Canada's medical marijuana industry has recently become a battleground between the nation's "gray market" dispensaries - illegal storefronts selling marijuana in cities like Vancouver and Toronto - and licensed producers such as Tilray and OrganiGram, who sell cannabis to patients through Health Canada's mail-order system.

Now a third party is clamoring for a share in the industry. In May, Phil Emberley - Director of Professional Affairs for the Canadian Pharmacists Association (CPhA) - wrote a guest column in The Globe and Mail that called on the federal government to let pharmacists dispense medical marijuana.

"As experts in medication management," Emberley wrote, "we work with controlled substances daily and have a proven ability to secure the supply chain ensuring the safety and security of the products we dispense."

Those safeguards aren't currently available for the majority of medical marijuana patients, Emberley argued. He claims that only eight percent of Canadians using cannabis medicinally are buying their medicine legally.

"This means the majority of those using medical marijuana are either growing it at home or, more likely, obtaining it from illicit market, where quality and safety measures are unclear. We are deeply concerned about the proliferation of these so-called medical marijuana dispensaries that are illegally providing health care advice to thousands of Canadians – this cannot be allowed to continue."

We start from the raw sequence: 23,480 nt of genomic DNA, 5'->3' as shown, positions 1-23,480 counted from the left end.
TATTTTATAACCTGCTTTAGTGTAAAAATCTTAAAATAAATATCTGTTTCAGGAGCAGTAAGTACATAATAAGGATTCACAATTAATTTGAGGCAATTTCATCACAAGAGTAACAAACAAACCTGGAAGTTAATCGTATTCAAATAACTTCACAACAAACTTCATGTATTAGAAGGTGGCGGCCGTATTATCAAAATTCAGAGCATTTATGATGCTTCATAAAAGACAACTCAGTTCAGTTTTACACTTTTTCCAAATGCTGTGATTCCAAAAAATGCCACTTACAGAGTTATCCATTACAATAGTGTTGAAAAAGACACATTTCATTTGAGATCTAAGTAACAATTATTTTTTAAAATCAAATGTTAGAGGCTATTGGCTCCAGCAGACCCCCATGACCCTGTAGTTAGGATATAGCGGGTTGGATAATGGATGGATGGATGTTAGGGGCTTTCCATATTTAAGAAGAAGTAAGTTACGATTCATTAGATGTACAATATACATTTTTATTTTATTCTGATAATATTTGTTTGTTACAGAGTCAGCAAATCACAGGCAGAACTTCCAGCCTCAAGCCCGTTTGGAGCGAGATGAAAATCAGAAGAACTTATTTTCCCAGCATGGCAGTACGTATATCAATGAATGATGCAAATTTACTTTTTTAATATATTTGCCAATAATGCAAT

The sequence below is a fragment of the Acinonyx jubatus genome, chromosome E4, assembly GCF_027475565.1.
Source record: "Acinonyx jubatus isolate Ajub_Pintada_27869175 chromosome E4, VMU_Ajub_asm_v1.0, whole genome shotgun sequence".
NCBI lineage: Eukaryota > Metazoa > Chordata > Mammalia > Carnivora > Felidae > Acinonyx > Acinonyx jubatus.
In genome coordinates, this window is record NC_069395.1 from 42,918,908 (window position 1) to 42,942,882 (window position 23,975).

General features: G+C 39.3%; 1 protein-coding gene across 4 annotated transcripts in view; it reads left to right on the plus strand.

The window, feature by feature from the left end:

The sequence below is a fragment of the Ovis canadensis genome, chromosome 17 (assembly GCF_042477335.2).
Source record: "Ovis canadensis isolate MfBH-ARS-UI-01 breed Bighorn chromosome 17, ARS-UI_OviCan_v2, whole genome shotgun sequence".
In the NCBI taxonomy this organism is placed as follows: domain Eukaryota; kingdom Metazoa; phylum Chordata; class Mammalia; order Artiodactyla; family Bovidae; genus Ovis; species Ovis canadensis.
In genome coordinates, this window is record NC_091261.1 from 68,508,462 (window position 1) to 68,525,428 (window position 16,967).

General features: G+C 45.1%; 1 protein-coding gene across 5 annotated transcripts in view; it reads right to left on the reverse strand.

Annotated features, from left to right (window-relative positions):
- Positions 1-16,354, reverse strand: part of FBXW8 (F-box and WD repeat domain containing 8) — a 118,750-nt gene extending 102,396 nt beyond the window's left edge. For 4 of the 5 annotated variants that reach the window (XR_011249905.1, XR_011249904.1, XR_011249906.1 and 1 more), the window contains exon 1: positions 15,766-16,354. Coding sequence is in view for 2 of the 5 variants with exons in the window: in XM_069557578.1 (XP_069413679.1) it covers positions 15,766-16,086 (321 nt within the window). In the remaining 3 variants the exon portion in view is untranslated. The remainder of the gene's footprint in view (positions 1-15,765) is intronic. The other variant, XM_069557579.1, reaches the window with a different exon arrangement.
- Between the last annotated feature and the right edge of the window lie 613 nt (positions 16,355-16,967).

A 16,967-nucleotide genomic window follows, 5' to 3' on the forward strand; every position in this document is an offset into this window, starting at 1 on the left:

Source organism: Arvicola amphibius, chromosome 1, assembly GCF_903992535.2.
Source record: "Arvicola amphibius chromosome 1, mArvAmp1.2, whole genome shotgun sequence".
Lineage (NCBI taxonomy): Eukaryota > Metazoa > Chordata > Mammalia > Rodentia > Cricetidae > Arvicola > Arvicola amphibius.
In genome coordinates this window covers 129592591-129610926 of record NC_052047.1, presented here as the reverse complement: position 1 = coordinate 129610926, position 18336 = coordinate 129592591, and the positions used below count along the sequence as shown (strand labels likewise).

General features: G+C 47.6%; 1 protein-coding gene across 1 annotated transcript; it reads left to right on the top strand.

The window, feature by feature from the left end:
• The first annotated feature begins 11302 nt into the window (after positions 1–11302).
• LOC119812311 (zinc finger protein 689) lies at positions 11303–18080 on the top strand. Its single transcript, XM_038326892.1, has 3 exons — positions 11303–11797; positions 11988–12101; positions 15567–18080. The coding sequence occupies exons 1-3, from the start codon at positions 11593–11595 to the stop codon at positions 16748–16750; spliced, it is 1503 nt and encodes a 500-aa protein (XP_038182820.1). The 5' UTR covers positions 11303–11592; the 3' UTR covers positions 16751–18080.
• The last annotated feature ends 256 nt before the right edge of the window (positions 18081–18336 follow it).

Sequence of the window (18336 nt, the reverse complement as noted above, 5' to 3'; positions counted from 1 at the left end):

But are pharmacies the answer to this problem? To find out why the CPhA thinks that Shoppers Drug Mart, London Drugs and other pharmacies across Canada should be dispensing medical marijuana, we reached out to Emberley. Here's what he had to say.

1. Treating marijuana like any other medication

The CPhA's basic position is that - like other medications - pharmacists should handle dispensing marijuana.

"Our basic premise is that medical marijuana - as its name applies - is a medication," Emberley told Civilized. "And we see pharmacists as - in our healthcare system - as the medication experts. So for that reason, we do feel that there is an important role for pharmacists to play in the clinical oversight of making medicinal marijuana available to patients."

2. The industry is growing up

Some have criticized pharmacies because they declined an opportunity to take part in the industry back in 2013 when the federal government introduced new regulations.

"It's ironic because they wanted no part in being a stakeholder in the MMPR [the 2013 regulations]," Denis Arsenault - CEO of OrganiGram - told Civilized in April. "The licensed producers have made investments with people and training, and now the pharmacy is saying they're the only ones who can handle this. We've lived it on the front lines for three years. We've put the protocols in place. We've put the training in place."

But Emberley argues that Canada's medical marijuana program was underdeveloped in 2013. Now that the medication is becoming mainstream, it's time to bring pharmacists into the industry.

"This is something that we are moving forward with as a society in terms of enabling greater access to medical marijuana...We therefore feel that pharmacists - because they weigh in on drug therapy and issues around patient safety - that they should be involved. It would have been difficult back in 2013 for us to see how things were going to evolve. But now that they have, we feel that given this evolution it makes sense for us to be involved."

3. Pharmacists are experts at playing catch up

Arsenault also argued that pharmacists are ill-equipped to serve medical marijuana patients because they're unfamiliar with handling marijuana as medicine. "With the various strains and symptoms, there is a tremendous learning curve to be able to be trained to serve a patient properly," he said.